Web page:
4) The organization’s human capital adds value. Under this definition, HR audits are more than an audit activity that solely collects and presents evidence of compliance. HR audit processes are increasingly expected to look behind and beyond the organization’s assertions of sound and proper HR management practices and to assess the assumptions being made, to benchmark the organization’s processes and practices, and to provide the necessary consultative services that help the organization achieve its business goals and objectives.
As a result, there has been a significant change in the HR auditing process, the value derived from HR auditing, and the HR audit tools used. HR audits have evolved from a simple HR audit checklist of dos and don’ts or periodic affirmative action plans to a comprehensive, sustainable process that 1) is an integral part of the organization’s internal controls, due diligence, and risk management; 2) is a fundamental activity of strategic management; 3) uses sophisticated auditing products and consulting services.
These changes and the growing importance of human capital now require ongoing and continuous HR auditing activities.
In the global economy, human capital has become for many organizations the single most important determinant of competitiveness, productivity, sustainability, and profitability. Increasingly, an organization’s human capital is the source of innovation and a driver of business success.
Additionally, there is a confluence of economic, political, and social factors that have resulted in increased statutory and regulatory requirements, a call for greater transparency, and increased internal and external audit activity.
Finally, governmental agencies have become more active—some would argue more aggressive—and have committed more resources to conduct assessments of employment policies and practices. Importantly, the EEOC, the OFCCP, U.S. DOL, and ICE have advised employers that they consider self-assessments and audit a “best practice.”
How effectively is your organization managing its human capital? Is your human capital helping you achieve organizational objectives? Are your employment practices creating material risks and liabilities? This session discusses the development and use of HR Audits in answering these questions and in addressing critical risk management and due diligence issues.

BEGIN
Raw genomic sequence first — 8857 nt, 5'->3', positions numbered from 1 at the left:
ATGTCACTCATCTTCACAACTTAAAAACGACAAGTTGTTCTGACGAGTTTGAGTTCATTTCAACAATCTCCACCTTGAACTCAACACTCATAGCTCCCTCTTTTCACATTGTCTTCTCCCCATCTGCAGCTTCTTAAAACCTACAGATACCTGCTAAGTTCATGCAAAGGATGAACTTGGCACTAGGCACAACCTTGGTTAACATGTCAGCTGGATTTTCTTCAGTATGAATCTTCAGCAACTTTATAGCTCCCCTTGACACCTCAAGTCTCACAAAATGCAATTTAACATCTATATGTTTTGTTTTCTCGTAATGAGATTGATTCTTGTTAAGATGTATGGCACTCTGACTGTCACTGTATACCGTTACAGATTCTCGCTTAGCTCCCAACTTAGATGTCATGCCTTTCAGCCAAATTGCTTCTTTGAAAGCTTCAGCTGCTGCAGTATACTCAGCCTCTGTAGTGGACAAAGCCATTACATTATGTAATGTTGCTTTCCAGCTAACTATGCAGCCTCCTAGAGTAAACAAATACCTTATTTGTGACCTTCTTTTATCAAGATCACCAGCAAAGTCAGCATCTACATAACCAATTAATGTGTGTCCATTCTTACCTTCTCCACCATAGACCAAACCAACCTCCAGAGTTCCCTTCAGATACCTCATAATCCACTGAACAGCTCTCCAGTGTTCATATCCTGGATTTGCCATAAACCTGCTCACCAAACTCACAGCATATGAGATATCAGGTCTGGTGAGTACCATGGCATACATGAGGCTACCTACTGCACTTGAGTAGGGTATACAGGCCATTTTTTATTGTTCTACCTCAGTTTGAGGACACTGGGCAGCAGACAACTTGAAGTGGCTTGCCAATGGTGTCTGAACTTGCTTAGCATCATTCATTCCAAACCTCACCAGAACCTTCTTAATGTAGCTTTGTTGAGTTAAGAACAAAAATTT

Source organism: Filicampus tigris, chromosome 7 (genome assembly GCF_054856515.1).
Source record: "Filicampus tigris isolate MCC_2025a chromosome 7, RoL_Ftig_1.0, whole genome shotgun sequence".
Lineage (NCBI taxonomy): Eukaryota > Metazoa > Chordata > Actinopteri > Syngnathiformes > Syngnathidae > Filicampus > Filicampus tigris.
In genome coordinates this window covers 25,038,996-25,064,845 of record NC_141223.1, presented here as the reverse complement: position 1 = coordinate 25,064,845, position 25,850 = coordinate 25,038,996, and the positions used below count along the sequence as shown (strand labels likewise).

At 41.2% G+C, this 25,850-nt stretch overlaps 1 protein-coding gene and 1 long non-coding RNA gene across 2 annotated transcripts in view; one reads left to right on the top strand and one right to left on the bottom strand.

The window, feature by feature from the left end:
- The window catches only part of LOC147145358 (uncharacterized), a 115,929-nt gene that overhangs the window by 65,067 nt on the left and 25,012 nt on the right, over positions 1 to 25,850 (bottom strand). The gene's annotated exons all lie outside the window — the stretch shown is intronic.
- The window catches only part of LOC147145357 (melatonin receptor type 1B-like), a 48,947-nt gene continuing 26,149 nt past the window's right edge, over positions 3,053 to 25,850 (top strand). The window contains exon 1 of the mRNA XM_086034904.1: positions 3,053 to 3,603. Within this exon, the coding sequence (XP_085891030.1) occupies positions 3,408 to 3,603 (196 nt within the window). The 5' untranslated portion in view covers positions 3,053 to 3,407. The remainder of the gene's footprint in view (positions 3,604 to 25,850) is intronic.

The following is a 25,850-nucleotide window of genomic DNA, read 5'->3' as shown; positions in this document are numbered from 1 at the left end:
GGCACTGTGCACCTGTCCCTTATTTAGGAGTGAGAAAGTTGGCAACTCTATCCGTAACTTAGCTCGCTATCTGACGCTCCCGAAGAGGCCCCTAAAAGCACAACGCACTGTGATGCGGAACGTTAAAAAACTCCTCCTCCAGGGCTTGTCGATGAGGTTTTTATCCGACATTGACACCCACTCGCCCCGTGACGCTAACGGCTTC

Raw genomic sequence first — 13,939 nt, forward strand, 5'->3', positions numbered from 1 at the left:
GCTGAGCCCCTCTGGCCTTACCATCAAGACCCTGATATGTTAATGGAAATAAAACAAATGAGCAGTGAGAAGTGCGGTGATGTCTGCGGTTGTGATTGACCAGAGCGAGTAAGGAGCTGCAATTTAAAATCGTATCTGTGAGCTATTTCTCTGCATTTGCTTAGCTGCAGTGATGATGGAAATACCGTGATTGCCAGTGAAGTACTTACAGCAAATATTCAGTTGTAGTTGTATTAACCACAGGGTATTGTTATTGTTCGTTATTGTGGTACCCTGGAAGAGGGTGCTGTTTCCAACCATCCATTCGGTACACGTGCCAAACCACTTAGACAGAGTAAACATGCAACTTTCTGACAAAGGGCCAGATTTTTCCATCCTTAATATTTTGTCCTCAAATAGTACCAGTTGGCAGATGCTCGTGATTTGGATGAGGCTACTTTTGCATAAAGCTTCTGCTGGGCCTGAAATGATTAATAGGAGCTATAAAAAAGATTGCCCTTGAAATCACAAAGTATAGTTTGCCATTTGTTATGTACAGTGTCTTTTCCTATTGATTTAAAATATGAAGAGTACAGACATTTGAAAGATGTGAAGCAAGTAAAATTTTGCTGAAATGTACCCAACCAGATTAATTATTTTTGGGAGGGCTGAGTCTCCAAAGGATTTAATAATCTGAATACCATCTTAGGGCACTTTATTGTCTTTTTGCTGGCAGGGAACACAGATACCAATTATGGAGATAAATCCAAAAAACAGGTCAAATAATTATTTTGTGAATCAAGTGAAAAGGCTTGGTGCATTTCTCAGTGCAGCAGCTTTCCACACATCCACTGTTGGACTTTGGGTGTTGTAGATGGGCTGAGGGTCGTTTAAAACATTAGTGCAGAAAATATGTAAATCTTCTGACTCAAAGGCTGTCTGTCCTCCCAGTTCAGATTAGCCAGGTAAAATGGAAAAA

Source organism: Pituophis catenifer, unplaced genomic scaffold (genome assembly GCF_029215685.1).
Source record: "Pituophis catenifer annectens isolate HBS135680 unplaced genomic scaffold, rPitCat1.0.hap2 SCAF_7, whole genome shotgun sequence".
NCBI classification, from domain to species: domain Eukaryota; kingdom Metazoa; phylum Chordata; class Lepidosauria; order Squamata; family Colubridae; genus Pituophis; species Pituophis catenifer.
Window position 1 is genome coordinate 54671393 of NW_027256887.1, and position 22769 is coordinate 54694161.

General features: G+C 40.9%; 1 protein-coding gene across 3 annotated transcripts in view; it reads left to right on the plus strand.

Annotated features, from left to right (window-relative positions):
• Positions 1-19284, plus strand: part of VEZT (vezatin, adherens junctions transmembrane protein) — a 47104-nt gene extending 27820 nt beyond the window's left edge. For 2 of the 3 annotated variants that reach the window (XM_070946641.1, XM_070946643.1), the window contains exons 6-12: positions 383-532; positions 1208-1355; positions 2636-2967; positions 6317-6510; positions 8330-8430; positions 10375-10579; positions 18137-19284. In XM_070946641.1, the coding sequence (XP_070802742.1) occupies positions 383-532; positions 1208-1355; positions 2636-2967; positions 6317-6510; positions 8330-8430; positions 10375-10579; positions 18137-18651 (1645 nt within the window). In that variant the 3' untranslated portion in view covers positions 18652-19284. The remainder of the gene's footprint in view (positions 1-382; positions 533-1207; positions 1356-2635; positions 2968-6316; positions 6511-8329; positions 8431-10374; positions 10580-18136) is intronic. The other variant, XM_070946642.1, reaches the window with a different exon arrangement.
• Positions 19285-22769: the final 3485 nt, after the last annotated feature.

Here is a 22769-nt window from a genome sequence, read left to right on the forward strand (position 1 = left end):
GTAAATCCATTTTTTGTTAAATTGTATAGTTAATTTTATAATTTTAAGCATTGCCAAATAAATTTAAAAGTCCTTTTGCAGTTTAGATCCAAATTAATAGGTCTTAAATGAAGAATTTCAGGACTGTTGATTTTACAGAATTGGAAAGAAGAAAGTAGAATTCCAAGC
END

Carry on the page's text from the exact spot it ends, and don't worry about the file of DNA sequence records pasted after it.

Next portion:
Ronald L. Adler, president of Laurdan Associates Inc. has 42 years of HR consulting experience and has served as a consulting expert on work force, workplace, and HR management issues for The Wall Street Journal, HRMagazine, and other publications and newspapers across the country. Mr. Adler's research findings have been used by the Federal Reserve Board, the EEOC, the National Conference of State Legislatures, the National Federation of Independent Business (NFIB), insurers, and international organizations.
Mr. Adler is a frequent lecturer and author on HR management, employment practices, and UI issues. Mr. Adler is the author and editor of the Employment-Labor Law Audit (ELLA), the internationally recognized HR auditing and employment practices liability risk assessment process.
Mr. Adler is an adjunct professor at Villanova University where teaches a graduate level course in HR Auditing. Mr. Adler is also a certified instructor for The Chartered Property Casualty Underwriters (CPCU) Society on employment practices liability and HR auditing issues and has conducted continuing education courses for the American Institute of Certified Public Accountants (AICPA) and the Society for Human Resource Management (SHRM) on HR management and HR auditing topics. Additionally Mr. Adler has served as an adjunct instructor at the Baltimore City Community College on workplace diversity and sexual harassment.
Mr. Adler is an appointee to State of Maryland's Unemployment Insurance (UI) Oversight Committee and previously served as an appointee to the State's UI Funding Task Force, the UI Advisory Committee, and the state's Workforce Training Initiative. Mr. Adler has served as a moderator at the State of Maryland's Annual Human Relations Conference and at the state's Annual Small Business Conference.